Grunge wars: The rise and fall of rock's most troubled genre

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Doug Pinnick of King’s X has no doubt where grunge started: “It was through us! We played in Seattle when our first album was released (Out Of The Silent Planet, 1988), and all the musicians in that city were there,” says the Houston hollerer. “The next thing you know, they’re all de-tuning and sound like us – and selling millions!”

Like many others, Pinnick has grotesquely oversimplified the whole grunge phenomenon, because there is no such thing as a ‘grunge sound’. Look at the Big Four of the movement. Stylistically, Pearl Jam are nothing like Nirvana, while Soundgarden and Alice In Chains are completely different again.

“I don’t feel we’re part of any movement,” Pearl Jam vocalist Eddie Vedder said in 1991, as the band’s debut album, Ten, hit hard. “It’s so lazy to lump us in with Nirvana or Mudhoney.”

Grunge was probably the most misunderstood of all musical movements. People tag it with being dowdy and downbeat, promoting surly lyricism. In the process, it is often blamed/acclaimed (make your own mind up) for blowing away the remnants of the 80s big-hair thang.

“I reckon it’s all due to the SubPop label,” Mudhoney’s Mark Arm once sighed. “So many of the bands from that city were on SubPop, and we were all at a similar stage of development. The music business wanted something new and exciting. Did we destroy the 1980s? No. That was pulled down by the fact that there was so much rubbish around at the time.”

Grunge itself might have been born from punk and garage, but coupled to this was the influence of Black Sabbath. And it was probably Arm’s most significant band, Green River, who were the first real grungers.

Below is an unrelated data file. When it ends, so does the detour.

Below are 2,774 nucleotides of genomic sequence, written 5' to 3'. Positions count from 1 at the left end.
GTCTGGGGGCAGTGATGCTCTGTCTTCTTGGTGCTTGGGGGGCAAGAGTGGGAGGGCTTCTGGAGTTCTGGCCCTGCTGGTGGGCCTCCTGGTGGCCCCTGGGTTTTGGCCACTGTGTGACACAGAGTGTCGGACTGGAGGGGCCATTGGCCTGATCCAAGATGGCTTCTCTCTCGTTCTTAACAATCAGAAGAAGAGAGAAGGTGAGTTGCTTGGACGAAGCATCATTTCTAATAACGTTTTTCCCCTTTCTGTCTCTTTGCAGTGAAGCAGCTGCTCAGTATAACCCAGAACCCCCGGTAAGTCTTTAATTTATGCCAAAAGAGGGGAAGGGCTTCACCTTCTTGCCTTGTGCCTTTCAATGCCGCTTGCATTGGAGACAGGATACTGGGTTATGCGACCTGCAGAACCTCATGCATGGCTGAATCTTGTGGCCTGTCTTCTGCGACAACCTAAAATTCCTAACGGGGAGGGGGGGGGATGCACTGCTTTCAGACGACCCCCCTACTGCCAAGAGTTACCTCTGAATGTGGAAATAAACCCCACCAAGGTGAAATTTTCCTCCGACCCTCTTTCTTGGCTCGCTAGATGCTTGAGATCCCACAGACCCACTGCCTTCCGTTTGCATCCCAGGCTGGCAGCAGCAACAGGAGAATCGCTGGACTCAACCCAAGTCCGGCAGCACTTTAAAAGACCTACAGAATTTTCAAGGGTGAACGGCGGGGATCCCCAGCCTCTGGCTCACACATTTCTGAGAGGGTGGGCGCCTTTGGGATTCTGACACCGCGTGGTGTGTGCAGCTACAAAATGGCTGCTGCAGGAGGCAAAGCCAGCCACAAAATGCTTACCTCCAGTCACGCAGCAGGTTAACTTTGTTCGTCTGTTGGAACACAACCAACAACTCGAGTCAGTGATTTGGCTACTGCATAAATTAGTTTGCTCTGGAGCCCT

In the mid-80s, Green River were dirty, unkempt and lo-fi, both musically and sartorially, in a period when hairspray and spandex dominated. But by the time the dam broke in Seattle the variety of bands was surprising. Soundgarden were developing from their garage primitivism into a modern hard rock band; Alice In Chains had more in common with King Crimson than with the Sex Pistols; Pearl Jam were fledgling arena rockers; Nirvana worshipped Earth and the Melvins – or at least Kurt Cobain did.

Famed producer Jack Endino – who worked with Nirvana, Soundgarden and Mudhoney – believes that, in many ways, it was the fact that these artists weren’t easy to pigeon-hole that led to the development of the term ‘grunge’: “People just said: ‘It’s not metal, and it’s not punk… What is it?’

The first ‘grunge’ release was a compilation, Deep Six on the C/Z label in 1986. It gave the first serious exposure to Soundgarden, Melvins and Green River – and they stood apart from the rock scene at the time. “Everyone felt there was a connection between all the bands on that album,” Endino adds. “And the whole grunge concept was born.”

It quickly turned from a movement into a trend, accentuated by mainstream acceptance of grunge as a fashion statement, as well as a musical one, as in the 1992 film Singles. And slowly, the more introspective musicians in Seattle, metaphorically speaking, retreated. 

Nirvana’s breakthrough with 1991’s seminal Nevermind opened the doors for others. But Kurt Cobain was disdainful of many on the scene, and saved some of his bitterest comments for Pearl Jam. Cobain believed that the latter lacked the underground savvy of Nirvana, and were grabbing a ride on the coat tails of what his band had achieved. However, he rapidly cut back on those comments because of his appreciation and respect for Vedder.

But the most celebrated grunge war of all wasn’t an inter-band one, but effectively occurred within Nirvana itself. In 2001 Cobain’s widow, Courtney Love, went into battle against the remaining two members of Nirvana – Dave Grohl (now with the Foo Fighters) and Krist Novoselic – over ownership of Nirvana’s music. In an effort to gain complete control, Love sued the pair, insisting: “Kurt Cobain was Nirvana. He named the band, hired its members, played guitar, wrote the songs, fronted the band on stage and in interviews, and took responsibility for the band’s business decisions.”